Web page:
Most Massachusetts communities supported recreational legalization, but nearly a third have already voted in referendums to ban marijuana businesses.
The bill also has safeguards that prevent zoning and other regulations from blocking marijuana businesses from being sited in a town.
What about Massachusetts’ unique ‘community host agreements’?
Local communities that accepted medical marijuana businesses have often enacted so-called “community host agreements.”
The agreements require businesses to pay a portion of their revenue – sometimes 5% or more – to cover costs that towns incur relating to marijuana businesses, such as extra police officers. The agreements are often perceived as a way for towns to unfairly gouge MMJ businesses.
The bill caps how much towns can demand of businesses at 3% of revenue, and the agreements can’t be longer than five years. Furthermore, towns must justify their revenue demands by showing how much money will be needed to cover costs related to marijuana businesses.
“It might be hard to justify 3%,” Krane said. “That’s a high standard to meet.”
What’s the status of edibles?
Infused products are permitted.
The bill specifies ways to prevent edibles products from appealing to underage people, such as:
- Prohibiting goods that resemble branded consumer products.
- Forbidding media advertising unless more than 15% of the target audience is expected to be over 21.
- Listing serving sizes on packaging.
Are there provisions about hemp?
The bill legalizes the production of hemp, which “can be a valuable crop for farmers.”
What about farmers and small businesses?
The Cannabis Control Commission is mandated to develop ways for small producers to form co-ops and to establish license fees commensurate to a cultivator’s size.
Furthermore, no entity may own more than three marijuana business licenses.
Are people with marijuana convictions permitted to participate in the industry?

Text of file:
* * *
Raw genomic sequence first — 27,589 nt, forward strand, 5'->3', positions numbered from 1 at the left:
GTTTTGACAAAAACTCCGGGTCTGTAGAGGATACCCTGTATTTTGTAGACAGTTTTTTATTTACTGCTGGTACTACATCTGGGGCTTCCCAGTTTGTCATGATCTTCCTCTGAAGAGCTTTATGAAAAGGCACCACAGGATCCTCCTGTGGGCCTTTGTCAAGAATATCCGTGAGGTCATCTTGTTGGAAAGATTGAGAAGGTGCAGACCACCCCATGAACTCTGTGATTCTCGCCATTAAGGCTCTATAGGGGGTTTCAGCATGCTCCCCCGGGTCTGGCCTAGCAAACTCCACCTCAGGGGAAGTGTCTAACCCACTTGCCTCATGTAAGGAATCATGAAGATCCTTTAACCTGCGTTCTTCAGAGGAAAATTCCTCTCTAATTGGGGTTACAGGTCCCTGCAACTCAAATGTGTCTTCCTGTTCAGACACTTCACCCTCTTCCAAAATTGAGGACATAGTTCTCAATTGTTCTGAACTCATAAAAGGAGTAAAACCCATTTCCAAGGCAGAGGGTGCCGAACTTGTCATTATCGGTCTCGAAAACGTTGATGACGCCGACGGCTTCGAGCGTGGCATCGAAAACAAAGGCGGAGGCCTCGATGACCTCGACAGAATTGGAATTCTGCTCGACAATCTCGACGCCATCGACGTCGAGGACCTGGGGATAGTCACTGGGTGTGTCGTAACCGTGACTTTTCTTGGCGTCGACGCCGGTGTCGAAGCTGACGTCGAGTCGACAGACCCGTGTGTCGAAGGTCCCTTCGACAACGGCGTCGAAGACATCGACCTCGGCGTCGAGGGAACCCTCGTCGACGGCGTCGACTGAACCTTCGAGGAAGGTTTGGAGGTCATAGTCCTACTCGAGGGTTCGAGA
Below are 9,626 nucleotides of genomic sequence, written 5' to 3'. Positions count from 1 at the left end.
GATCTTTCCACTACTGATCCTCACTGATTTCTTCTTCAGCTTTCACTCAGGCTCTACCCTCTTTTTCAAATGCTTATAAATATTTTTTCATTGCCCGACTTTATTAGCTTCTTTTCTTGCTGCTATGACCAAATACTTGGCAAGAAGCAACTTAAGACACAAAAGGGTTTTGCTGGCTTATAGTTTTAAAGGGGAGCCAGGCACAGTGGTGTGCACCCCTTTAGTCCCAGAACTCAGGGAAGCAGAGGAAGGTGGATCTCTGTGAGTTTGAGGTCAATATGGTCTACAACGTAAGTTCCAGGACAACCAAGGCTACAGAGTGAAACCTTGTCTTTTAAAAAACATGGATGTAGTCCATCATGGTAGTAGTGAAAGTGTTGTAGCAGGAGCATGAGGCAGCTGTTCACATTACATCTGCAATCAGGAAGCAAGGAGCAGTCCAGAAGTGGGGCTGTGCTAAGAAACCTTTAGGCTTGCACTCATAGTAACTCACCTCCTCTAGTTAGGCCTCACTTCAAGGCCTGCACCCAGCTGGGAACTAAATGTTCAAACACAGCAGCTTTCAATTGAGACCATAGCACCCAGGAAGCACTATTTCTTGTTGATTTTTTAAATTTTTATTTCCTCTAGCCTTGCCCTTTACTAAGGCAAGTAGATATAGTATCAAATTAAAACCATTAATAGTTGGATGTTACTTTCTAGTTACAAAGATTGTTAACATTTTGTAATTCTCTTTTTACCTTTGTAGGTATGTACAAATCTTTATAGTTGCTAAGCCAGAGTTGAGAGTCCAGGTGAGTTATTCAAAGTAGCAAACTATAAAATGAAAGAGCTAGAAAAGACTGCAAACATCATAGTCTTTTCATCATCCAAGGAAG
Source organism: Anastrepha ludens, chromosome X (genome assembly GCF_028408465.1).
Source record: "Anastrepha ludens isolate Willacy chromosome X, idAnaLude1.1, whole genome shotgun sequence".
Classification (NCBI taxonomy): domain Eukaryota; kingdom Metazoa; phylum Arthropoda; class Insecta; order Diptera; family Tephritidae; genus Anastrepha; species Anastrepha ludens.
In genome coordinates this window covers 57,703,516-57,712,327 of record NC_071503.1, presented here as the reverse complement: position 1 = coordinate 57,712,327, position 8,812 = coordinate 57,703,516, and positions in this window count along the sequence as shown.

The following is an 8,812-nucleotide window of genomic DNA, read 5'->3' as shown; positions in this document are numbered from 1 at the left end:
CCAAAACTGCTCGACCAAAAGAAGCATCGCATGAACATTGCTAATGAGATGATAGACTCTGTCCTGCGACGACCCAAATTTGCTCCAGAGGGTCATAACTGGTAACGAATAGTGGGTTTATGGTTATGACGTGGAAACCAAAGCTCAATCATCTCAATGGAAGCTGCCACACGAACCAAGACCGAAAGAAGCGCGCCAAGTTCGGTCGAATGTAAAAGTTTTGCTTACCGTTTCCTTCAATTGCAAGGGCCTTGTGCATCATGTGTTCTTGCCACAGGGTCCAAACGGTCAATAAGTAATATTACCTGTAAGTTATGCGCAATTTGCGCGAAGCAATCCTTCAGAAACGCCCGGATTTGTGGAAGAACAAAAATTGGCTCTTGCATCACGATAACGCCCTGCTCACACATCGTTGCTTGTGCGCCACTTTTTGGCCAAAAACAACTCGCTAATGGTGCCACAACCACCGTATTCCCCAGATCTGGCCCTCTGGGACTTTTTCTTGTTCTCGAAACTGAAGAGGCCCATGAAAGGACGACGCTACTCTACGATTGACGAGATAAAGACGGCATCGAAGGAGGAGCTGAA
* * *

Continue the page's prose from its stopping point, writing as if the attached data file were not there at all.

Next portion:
The bill permits people with marijuana convictions to have “a second chance” in Massachusetts’ rec market, allows them to have their records sealed and mandates a “public campaign” to inform those with such offenses on their records about their opportunity to enter the rec sector.
The bill also gives priority to license applicants who have established businesses in communities that’ve been “impacted by high rates of arrest and incarceration due to previous marijuana laws.”
Will there be a surge in recreational marijuana business applications?
Some groups have been waiting to see what happens with this legislation before deciding to start a new MMJ application.
And groups that are seeking adult-use licenses or want to open MMJ dispensaries before potentially entering the rec market may feel more emboldened to do so.
“I don’t think it’ll open the floodgates,” Krane said, “but it might increase the number of applicants.”
How competitive will the adult-use market be?
“It’s already a really challenging process,” Krane said. “It’s expensive, it requires really good local connections.
“It’s a massive process, (and) there’s still quite a barrier to entry.”
All that aside, Krane believes “it’s going to be a terrific market.”
“I like the fact that the state seems to be acknowledging that it took way too long to get medical up and running,” he continued, “and that they’ve taken steps to try and get the rec program up and running quickly.”
Omar Sacirbey can be reached at [email protected]